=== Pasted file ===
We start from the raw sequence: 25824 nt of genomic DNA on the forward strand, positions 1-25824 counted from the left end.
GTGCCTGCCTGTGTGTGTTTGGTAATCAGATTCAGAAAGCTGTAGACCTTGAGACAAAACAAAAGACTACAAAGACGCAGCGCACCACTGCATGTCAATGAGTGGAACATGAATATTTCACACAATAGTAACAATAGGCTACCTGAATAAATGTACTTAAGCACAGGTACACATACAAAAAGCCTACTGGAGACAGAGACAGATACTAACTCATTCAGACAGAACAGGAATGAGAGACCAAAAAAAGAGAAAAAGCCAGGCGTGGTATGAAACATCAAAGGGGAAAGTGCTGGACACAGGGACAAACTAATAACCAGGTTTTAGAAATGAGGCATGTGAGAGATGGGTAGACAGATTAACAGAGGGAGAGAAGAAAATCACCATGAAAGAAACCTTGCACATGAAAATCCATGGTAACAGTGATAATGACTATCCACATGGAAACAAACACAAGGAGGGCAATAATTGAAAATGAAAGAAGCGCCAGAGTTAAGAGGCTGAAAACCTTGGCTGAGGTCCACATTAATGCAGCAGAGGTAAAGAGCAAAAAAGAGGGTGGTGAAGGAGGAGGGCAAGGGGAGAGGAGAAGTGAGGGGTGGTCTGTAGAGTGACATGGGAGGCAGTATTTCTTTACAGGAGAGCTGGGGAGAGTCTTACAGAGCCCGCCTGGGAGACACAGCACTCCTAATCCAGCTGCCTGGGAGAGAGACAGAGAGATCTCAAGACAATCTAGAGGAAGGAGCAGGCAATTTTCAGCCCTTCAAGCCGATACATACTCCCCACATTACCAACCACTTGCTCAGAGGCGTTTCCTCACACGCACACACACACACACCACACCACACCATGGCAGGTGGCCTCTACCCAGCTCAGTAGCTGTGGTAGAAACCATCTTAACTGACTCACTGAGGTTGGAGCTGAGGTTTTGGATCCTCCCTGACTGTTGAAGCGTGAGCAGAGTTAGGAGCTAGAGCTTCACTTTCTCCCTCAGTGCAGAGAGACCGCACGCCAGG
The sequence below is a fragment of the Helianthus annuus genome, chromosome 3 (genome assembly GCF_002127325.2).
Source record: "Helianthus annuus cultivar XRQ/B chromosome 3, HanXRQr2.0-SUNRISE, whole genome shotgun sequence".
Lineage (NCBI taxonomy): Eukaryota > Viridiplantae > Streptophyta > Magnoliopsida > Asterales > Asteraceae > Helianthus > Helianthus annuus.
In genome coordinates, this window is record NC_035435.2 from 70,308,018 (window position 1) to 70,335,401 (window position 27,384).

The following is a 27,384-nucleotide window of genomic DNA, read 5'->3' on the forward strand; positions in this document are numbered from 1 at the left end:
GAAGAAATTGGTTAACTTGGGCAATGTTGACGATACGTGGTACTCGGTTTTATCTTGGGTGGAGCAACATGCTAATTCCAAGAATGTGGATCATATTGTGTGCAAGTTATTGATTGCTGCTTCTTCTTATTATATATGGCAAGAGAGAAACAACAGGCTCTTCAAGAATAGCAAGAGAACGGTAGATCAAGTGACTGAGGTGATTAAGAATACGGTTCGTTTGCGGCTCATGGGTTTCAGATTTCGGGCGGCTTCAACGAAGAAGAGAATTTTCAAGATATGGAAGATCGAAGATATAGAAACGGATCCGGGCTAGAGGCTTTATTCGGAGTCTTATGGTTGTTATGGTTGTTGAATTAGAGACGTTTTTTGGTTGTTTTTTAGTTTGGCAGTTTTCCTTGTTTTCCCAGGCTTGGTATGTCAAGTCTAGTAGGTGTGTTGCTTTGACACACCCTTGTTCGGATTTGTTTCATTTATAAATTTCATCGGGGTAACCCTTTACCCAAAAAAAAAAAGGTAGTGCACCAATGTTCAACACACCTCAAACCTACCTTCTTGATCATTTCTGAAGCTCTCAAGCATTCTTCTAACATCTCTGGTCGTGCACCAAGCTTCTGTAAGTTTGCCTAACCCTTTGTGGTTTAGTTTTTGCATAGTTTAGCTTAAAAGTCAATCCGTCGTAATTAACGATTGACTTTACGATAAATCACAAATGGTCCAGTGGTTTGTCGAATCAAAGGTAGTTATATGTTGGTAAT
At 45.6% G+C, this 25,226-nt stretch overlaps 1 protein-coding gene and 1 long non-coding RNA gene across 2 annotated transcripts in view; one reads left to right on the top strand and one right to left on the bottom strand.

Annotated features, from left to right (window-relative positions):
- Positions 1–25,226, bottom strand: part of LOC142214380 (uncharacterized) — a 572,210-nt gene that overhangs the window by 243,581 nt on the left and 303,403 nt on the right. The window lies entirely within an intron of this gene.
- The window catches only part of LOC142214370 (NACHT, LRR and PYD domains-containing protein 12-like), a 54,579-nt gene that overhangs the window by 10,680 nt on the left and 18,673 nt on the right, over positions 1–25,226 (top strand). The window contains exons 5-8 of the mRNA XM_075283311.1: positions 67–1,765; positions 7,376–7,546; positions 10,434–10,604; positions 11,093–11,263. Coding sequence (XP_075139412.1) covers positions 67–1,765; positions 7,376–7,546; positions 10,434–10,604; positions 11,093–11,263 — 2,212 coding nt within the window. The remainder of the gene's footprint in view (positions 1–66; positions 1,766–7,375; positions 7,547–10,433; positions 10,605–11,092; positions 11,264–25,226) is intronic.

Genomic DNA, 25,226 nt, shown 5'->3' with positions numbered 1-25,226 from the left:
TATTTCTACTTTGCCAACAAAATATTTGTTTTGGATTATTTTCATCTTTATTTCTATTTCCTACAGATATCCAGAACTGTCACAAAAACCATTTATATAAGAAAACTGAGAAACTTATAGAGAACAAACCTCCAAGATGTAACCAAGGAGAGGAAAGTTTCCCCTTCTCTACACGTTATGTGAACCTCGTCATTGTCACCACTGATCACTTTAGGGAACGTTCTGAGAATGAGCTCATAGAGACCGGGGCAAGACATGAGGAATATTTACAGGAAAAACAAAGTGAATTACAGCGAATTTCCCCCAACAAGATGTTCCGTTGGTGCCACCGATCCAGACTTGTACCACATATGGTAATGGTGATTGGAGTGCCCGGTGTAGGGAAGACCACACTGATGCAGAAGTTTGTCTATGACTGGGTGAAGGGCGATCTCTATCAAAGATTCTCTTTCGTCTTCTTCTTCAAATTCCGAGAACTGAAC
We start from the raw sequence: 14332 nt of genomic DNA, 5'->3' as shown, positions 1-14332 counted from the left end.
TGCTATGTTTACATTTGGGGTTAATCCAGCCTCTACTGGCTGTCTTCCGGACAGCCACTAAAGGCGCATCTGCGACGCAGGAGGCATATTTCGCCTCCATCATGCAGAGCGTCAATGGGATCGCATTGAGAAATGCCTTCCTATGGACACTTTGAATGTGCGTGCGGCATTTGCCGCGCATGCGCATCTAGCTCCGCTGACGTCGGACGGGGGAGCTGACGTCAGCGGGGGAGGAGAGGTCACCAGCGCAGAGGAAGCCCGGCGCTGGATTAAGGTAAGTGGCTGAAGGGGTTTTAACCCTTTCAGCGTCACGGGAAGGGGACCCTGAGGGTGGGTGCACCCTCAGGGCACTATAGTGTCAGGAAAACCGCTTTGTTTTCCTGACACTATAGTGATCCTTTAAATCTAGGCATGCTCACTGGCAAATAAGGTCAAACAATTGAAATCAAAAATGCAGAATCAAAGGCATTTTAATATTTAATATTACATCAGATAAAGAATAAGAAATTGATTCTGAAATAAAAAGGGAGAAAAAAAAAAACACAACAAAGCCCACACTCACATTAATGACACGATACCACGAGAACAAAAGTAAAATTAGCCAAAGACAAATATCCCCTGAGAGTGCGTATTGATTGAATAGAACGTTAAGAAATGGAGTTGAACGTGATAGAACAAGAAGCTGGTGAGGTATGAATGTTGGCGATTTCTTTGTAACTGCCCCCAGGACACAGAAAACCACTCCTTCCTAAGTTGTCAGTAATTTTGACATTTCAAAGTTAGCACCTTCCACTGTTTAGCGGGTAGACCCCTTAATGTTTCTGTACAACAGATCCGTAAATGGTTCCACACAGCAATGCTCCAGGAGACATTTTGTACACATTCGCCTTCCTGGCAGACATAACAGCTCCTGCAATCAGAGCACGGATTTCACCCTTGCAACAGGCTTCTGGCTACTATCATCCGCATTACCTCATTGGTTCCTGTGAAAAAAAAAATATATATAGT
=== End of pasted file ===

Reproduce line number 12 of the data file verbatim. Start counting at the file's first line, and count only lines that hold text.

- The window catches only part of LOC142214370 (NACHT, LRR and PYD domains-containing protein 12-like), a 54,579-nt gene that overhangs the window by 10,680 nt on the left and 18,673 nt on the right, over positions 1–25,226 (top strand). The window contains exons 5-8 of the mRNA XM_075283311.1: positions 67–1,765; positions 7,376–7,546; positions 10,434–10,604; positions 11,093–11,263. Coding sequence (XP_075139412.1) covers positions 67–1,765; positions 7,376–7,546; positions 10,434–10,604; positions 11,093–11,263 — 2,212 coding nt within the window. The remainder of the gene's footprint in view (positions 1–66; positions 1,766–7,375; positions 7,547–10,433; positions 10,605–11,092; positions 11,264–25,226) is intronic.